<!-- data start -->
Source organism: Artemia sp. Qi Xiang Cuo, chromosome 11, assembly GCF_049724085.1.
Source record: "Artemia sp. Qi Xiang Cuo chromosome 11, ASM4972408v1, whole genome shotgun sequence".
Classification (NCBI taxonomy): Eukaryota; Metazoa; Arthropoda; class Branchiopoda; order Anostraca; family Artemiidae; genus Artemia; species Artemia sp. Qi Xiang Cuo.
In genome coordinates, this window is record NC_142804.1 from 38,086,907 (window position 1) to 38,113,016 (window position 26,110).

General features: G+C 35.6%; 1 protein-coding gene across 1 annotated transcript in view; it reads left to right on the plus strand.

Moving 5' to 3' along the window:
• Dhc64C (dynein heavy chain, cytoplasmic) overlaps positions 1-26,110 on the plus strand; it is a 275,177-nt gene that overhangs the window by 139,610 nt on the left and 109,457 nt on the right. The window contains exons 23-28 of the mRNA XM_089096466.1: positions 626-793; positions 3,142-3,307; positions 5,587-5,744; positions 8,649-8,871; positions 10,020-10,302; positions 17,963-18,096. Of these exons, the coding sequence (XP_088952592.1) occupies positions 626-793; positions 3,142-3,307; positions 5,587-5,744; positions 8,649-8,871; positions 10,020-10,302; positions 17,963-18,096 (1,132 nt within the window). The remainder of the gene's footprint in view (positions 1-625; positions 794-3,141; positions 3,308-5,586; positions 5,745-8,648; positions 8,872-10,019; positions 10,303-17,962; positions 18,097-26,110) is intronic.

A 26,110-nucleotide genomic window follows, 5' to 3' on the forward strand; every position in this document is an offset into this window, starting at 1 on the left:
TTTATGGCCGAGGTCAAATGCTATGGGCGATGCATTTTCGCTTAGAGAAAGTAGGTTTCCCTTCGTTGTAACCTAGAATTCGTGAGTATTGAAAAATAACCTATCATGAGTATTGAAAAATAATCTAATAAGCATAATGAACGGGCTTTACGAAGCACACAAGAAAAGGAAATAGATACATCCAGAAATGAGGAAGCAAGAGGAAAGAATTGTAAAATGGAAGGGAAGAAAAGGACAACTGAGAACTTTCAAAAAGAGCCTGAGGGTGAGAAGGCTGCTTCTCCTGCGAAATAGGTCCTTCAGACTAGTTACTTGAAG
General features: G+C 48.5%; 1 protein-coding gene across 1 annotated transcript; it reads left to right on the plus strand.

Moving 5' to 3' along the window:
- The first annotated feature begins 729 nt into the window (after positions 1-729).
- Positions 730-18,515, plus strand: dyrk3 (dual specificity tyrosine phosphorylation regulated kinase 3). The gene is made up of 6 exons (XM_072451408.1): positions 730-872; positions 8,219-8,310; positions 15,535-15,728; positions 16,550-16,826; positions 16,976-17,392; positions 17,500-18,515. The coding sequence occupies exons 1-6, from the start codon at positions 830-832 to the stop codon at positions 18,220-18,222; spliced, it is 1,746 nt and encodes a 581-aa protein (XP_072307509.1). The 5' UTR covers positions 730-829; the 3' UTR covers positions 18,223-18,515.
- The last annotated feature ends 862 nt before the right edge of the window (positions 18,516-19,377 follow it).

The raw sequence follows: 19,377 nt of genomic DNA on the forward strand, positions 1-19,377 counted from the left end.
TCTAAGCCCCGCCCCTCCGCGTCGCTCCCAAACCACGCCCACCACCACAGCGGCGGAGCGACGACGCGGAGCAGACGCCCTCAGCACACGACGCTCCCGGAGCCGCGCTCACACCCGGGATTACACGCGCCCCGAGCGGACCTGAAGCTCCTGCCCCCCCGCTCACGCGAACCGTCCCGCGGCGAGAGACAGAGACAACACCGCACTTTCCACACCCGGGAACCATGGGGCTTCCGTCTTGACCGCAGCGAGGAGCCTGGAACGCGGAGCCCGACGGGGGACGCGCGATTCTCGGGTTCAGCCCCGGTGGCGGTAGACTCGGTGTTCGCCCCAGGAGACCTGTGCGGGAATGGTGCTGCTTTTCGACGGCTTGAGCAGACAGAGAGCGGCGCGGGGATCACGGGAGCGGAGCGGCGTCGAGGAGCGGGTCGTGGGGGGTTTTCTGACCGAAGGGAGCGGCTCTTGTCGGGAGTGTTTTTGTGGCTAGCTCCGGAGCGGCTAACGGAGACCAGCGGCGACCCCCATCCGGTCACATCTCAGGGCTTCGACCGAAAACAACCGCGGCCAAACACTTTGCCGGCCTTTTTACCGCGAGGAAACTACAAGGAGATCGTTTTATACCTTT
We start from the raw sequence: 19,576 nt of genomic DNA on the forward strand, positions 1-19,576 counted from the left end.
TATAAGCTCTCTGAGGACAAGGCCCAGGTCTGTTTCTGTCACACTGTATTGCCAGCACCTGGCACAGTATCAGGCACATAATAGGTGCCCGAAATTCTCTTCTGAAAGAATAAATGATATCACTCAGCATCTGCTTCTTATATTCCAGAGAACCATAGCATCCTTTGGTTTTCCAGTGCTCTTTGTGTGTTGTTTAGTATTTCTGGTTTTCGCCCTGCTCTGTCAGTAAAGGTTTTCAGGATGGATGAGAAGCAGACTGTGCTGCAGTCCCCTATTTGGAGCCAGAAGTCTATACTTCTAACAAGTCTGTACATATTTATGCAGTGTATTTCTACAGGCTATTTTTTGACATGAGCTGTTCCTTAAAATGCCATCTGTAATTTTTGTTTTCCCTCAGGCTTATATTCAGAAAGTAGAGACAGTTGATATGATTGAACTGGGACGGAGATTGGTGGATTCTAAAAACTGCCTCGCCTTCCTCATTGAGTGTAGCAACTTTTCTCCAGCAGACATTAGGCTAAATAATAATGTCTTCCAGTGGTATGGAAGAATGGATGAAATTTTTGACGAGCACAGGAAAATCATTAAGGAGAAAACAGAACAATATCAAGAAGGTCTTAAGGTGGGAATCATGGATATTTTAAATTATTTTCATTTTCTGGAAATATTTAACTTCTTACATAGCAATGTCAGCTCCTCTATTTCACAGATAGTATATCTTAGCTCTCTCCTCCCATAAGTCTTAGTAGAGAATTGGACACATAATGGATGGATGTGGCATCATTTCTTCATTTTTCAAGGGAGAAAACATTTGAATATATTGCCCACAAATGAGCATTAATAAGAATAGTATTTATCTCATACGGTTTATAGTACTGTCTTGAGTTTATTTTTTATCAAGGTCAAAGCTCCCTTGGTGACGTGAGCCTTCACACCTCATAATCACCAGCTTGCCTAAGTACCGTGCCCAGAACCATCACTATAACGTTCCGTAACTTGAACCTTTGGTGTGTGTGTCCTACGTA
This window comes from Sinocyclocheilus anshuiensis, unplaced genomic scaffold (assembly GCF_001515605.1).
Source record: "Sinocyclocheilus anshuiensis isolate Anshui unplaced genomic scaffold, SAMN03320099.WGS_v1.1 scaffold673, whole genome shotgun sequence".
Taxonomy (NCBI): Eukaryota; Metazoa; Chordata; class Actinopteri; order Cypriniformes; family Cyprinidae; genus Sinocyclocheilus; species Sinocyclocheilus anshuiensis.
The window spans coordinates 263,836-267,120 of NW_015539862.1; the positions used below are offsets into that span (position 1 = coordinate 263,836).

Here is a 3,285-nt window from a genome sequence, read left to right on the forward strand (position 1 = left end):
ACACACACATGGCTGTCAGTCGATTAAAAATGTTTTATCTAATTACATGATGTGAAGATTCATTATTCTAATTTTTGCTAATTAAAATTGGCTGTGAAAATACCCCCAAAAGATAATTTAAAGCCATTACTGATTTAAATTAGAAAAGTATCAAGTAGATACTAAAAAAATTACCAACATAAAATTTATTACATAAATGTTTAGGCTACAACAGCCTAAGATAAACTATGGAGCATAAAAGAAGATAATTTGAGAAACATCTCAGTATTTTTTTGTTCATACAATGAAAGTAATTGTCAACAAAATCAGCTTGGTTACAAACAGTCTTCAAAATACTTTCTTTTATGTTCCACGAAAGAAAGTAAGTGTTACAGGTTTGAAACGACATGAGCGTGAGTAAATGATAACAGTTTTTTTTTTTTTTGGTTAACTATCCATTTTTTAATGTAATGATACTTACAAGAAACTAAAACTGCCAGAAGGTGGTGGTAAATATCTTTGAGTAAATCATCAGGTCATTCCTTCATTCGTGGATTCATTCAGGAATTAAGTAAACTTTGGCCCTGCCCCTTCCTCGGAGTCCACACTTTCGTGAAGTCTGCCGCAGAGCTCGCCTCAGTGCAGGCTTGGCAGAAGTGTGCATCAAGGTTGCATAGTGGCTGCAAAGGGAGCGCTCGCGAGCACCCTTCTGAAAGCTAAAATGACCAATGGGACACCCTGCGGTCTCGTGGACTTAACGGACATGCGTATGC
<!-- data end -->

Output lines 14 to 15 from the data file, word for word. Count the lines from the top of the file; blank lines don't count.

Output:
- The last annotated feature ends 862 nt before the right edge of the window (positions 18,516-19,377 follow it).

The raw sequence follows: 19,377 nt of genomic DNA on the forward strand, positions 1-19,377 counted from the left end.